On the plate, l.l.: Israel ex. Cum Privil. Reg. On the plate, low. r. margin: 9 On the plate, low. margin, six verse lines in groups of two arranged r. to l.: Après plusieurs excez indignement commis Par ces gens de néant de al gloire ennemis, / On les cherche par tout, avec beaucoup de peine Et la Provost du camp au quartier les rameine, / Affin dy recevoir comme ils l'ont mérité, Un chastiment conforme à leur témérité.
ceremonial bronze ge dagger-axe, with pointed blade on one end and zoomorphic tang of stylized bird motif on the other.
ceremonial bronze ge dagger-axe of Middle Shang to early Late Shang Shang period, frequently seen in the tombs of elite warriors. The zoomorphic tang is decorated with stylized bird motif. Its elaborate design suggests that it was probably for ceremonial display rather than combat. The zoomorphic tang is decorated with stylized bird motif. Similar objects is seen in the tomb of royal lady Fu Hao of early Late Shang, excavated in Anyang (Plate LXXII). Institute of Archaeology, CASS 1986. Yinxu Fuhao mu (Tomb of Lady Hao at Yinxu in Anyang). Beijing: Wenwu Press.
Alongside a block of calligraphic text a red rectable sets off an illustrative space. In the bottom right corner of the illustration a woman dances, and on the left a larger figure pulls an arrow taught in a bow.
Towards the end of the Kalpasutra text there is a story of the courtesan Kosha who was noted for her precise dancing. Here she flirts with the king’s charioteer by dancing while he impresses her with his archery. Later Kosha would renounce the world to become a Jaina nun.
Vishnu stands with his legs apart holding his four attributes in his hands. Reading in clockwise direction from his right front hand he holds: his club, discus, conch and lotus, here a rather flat object cupped in his palm. His back two arms are extremely short. The figure is encircled with a decorated arch with a line of beads and triangular shaped openings around them. A stylized sun and moon are to either side of Vishnu’s head. He wears a variety of simple, lumpy jewelry at his feet are a horse to his right and a bull or cow to his left and between them are three rings lying flat on the base. At the front of the base are seven stylized horses, identifying this as a combination figure: Vishnu and the sun god Surya, whose chariot is pulled by seven horses.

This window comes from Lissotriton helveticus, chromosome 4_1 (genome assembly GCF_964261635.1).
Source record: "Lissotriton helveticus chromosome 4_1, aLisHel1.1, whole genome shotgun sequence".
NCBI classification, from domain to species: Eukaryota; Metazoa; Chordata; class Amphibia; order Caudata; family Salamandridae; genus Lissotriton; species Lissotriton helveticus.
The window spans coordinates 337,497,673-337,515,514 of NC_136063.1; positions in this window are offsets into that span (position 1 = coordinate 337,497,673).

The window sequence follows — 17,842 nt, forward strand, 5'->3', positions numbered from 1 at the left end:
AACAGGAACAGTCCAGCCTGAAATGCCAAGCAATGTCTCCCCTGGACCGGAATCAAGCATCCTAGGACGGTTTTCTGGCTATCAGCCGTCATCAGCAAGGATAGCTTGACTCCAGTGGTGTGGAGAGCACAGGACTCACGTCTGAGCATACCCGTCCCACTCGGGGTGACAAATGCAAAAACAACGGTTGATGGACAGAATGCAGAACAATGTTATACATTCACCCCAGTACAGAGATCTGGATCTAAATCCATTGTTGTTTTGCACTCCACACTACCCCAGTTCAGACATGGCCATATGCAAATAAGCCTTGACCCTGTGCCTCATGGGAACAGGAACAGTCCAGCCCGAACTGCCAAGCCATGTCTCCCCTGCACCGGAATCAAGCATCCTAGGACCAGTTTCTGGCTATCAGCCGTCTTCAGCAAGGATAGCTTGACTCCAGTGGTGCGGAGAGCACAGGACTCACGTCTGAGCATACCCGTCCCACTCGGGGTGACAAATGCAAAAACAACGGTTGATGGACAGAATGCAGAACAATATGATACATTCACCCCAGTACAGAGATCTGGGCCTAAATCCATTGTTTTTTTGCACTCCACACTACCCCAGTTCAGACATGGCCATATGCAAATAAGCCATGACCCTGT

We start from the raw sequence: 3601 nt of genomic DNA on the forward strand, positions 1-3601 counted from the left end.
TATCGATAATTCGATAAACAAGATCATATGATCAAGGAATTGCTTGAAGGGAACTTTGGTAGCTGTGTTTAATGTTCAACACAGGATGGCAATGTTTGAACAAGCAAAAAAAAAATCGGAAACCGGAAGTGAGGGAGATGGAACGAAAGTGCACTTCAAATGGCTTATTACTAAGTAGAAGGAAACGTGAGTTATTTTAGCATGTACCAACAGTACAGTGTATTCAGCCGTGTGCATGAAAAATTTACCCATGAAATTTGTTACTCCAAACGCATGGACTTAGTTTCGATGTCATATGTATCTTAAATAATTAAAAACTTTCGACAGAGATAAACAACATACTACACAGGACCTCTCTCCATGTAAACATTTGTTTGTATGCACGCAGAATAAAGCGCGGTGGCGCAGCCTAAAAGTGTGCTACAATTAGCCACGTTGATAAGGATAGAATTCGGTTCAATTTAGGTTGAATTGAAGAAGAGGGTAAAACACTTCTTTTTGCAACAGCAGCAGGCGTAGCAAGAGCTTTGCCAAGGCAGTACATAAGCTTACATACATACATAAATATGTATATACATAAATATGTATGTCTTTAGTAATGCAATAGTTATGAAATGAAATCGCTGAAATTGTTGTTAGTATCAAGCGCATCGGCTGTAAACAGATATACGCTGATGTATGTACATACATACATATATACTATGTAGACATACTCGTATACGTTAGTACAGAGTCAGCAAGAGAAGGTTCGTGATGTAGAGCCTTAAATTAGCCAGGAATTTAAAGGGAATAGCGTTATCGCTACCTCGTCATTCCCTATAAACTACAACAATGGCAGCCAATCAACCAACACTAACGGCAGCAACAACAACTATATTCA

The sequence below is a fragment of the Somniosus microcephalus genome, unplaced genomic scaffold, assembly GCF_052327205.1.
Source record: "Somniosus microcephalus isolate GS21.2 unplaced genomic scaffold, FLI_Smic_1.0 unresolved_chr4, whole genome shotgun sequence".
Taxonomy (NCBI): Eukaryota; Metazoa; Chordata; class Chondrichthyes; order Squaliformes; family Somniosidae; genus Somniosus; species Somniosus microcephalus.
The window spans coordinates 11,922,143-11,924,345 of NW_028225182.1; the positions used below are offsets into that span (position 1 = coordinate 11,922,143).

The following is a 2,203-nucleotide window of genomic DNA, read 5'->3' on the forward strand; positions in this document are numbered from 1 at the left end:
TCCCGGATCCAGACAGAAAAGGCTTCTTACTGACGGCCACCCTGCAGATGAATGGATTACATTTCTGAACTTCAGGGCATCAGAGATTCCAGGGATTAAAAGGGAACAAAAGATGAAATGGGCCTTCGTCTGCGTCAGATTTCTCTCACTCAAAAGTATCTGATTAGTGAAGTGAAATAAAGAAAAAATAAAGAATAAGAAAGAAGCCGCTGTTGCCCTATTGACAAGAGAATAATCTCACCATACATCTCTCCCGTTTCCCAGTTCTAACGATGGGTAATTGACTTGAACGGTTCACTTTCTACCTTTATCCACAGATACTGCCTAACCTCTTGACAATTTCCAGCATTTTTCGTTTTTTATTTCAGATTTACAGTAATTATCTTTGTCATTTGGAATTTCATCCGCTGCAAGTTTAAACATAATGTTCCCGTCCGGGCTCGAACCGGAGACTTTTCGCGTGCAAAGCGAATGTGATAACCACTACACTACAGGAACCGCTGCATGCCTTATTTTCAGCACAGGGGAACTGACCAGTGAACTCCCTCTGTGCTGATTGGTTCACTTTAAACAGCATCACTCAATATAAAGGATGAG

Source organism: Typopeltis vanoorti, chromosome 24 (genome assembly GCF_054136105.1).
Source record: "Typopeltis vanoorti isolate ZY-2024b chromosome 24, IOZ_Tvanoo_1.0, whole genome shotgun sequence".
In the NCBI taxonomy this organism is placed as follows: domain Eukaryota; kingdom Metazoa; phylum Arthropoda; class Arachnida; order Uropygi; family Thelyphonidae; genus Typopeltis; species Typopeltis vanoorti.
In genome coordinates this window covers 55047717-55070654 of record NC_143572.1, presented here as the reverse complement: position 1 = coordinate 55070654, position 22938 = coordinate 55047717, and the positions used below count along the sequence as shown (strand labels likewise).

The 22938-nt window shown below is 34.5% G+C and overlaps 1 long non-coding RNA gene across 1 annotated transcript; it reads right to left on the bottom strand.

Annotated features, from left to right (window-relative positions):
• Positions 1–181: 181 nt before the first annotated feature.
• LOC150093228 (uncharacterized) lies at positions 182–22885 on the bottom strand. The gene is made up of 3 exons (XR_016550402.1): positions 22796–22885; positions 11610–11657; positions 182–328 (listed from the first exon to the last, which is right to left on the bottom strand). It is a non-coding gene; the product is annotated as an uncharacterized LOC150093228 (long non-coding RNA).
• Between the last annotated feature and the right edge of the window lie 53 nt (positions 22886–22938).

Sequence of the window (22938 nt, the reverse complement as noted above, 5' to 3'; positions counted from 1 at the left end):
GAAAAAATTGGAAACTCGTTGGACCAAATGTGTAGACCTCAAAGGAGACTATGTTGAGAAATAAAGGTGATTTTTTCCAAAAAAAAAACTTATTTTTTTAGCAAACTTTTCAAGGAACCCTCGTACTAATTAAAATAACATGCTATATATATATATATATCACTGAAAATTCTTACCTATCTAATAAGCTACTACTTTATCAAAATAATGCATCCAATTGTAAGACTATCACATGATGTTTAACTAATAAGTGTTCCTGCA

Vishnu is one of the principal gods of Hinduism, along with Shiva and the goddess, and commands a large following. He is often depicted with four arms and consistently carries four attributes: the discus, conch, club and lotus. The addition of the seven horses at the base lets us know that this is a combination of the god Vishnu and the sun god Surya. This is a common combination in iconographies that try to link many of the older nature gods with the fully developed pantheon of Hinduism.
Carved wooden figure of a soldier. The general shape is cyclindrical and elongated on the vertical axis. The helmet, uniform, and gun are styled after WW2 era armaments. The jacket, gun, and face are detailed.
Kamba carvings of soldiers became popular after WW1, when Kamba soldiers began serving in the British army. They increased after WW2, when many soldiers were discharged from the British African corps.
Durga sits with her legs in a half lotus position, crossed in front of her, but not interlaced. She has a narrow waist and rounded pointy breasts with broad shoulders. Her front two hands hold a rosary (also in a reassuring gesture) and a pot. Her other hands fan out around her. Reading clockwise, she carries a wide assortment of weapons, an arrow, sword, feather, club, discus, trident and [?] on her right and conch, bell, noose, trident, club?, shield, bow and a kapala (skull cup). She has large open eyes and a full mouth and nose. She wears jewelry including necklaces and shoulder loops, armlets, bracelets and large floral earrings. Her crown rest atop her head, but there are wing-like elements that fan out behind her ears. She sits on a squared base with stylized lotus petals over simpler moldings.
Durga is a common name for the Goddess. She has a large following in Hinduism and often the title Durga is an umbrella name covering a wide assortment of goddesses. The fact that she has so many arms suggests this collective identity. It relates to stories told in the Devimahatmya, part of a larger work, which tells how the gods could not beat particular demons and it is only when the goddess was created and imbued with the individual powers of all of the gods that the demons could be vanquished. Consequently she holds weapons associated with a number of the gods.